- The Washington Times - Wednesday, November 20, 2002

Terrorists seeking to attack U.S. military and civilian targets will be the primary focus of the Justice Department's expanded authority to use wiretaps, searches and surveillance, law-enforcement authorities said yesterday.
Key among the investigative targets is Osama bin Laden's al Qaeda terrorist network, the sources said, including "sleeper cells" now in the United States and several groups of Middle Eastern men thought to be part of an infrastructure of 5,000 al Qaeda terrorists and supporters in this country.
On Monday, a three-judge federal appeals court panel authorized the expanded use of wiretaps, searches and surveillance when it said the Foreign Intelligence Surveillance Act court (FISA) erred in May by blocking expanded guidelines sought by Attorney General John Ashcroft under the new USA Patriot Act.
The panel, sitting as the U.S. Foreign Intelligence Surveillance Court of Review, said the FISA court restrictions were "not required by [the act] or the Constitution."
"The Court of Review's action revolutionizes our ability to investigate terrorists and prosecute terrorist acts," Mr. Ashcroft said. It allows the department to do "everything we can to identify those who would hurt us, to disrupt them, to delay them, to defeat them," although he declined to identify potential targets.
U.S. intelligence officials believe al Qaeda terrorists are well-established in the United States. Recent classified reports given to government policy-makers put their number at 5,000. The FBI has said the organization was weakened by the war in Afghanistan and by post-September 11 law-enforcement efforts, but remains "potent and highly capable" of carrying out attacks around the world.
In addition to al Qaeda, about a dozen international terrorist groups have members and supporters in the United States all of whom have been targeted by the FBI and other federal agencies.
Last year, the government sought FISA warrants for 930 persons, and while civil libertarians and others expect that number to increase significantly as a result of the ruling, a top Justice Department official said yesterday he did not believe the number would "shoot out of sight."
"The process remains under the close supervision of the court, and no warrants can be issued without a thorough review," the official said.
Sen. Patrick J. Leahy, Vermont Democrat and chairman of the Senate Judiciary Committee, cautioned the Justice Department not to conclude that the ruling "had thrown out constitutional restraints and thrown open everyone's doors to government snooping."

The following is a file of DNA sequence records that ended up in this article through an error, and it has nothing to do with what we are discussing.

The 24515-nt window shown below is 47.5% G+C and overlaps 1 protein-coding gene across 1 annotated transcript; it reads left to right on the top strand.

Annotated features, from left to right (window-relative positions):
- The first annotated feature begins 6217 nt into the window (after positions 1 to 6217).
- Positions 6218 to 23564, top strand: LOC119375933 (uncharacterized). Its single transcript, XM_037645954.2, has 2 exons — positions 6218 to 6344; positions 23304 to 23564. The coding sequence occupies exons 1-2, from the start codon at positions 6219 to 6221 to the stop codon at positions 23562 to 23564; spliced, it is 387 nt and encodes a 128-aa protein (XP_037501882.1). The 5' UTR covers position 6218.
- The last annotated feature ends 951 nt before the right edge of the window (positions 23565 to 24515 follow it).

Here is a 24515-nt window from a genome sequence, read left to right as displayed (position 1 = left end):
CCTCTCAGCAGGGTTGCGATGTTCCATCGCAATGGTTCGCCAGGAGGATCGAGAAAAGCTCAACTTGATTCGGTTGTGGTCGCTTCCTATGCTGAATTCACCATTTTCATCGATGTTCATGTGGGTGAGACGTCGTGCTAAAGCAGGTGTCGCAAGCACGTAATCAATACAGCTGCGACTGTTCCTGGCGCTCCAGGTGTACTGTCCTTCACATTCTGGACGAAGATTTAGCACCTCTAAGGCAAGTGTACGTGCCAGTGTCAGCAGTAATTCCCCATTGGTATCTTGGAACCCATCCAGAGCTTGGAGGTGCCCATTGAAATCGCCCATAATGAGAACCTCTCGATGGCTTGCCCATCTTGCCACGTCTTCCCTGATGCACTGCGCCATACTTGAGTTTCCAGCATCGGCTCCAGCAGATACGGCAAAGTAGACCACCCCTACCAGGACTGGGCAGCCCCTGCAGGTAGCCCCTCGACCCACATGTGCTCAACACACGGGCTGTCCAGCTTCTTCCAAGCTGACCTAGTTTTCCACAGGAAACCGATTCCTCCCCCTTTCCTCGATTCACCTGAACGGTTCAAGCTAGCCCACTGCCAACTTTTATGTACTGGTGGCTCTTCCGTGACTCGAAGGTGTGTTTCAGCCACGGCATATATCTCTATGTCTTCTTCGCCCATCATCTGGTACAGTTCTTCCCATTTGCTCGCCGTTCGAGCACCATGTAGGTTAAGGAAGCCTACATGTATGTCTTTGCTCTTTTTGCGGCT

"That is not the case, and it would be wise for the Justice Department to read the decision more closely," he said, adding that the Patriot Act made clear that the Justice Department may use FISA only to collect foreign intelligence information and not for law enforcement.
"We have not given them authority to use FISA for the primary purpose of bringing a criminal prosecution for non-foreign intelligence crimes, such as crimes other than sabotage, espionage or international terrorism," he said.
The American Civil Liberties Union, which challenged Mr. Ashcroft's bid to expand the guidelines, warned that the ruling gives the Justice Department the right to "suspend the ordinary requirements of the Fourth Amendment in order to listen in on phone calls, read e-mails and conduct secret searches of Americans' homes and offices."
The ACLU questioned whether the Patriot Act passed by Congress after the September 11 attacks permits the government to use looser foreign intelligence standards to conduct criminal investigations in the United States. Although the ACLU was allowed to file a friend-of-the-court brief in support of the FISA court ruling, it was not permitted to participate in oral argument before the three-judge panel.
Ann Beeson, ACLU litigation director, said in a statement that the organization was considering requesting an appeal to the Supreme Court and asking Congress to clarify through legislation that it did not authorize the Justice Department to use FISA's looser surveillance standards in ordinary criminal cases.
Meanwhile, Sen. Charles E. Grassley, Iowa Republican and senior Judiciary Committee member who has been a frequent FBI critic, said the ruling should "untie" the government's hands and help prevent terrorist attacks.
"The outdated rules on information-sharing hurt our counterterrorism efforts, and now we can move forward to protect national security while respecting rights and abiding by built-in safeguards," he said. "Congress should continue close oversight of the FISA process and the Patriot Act."


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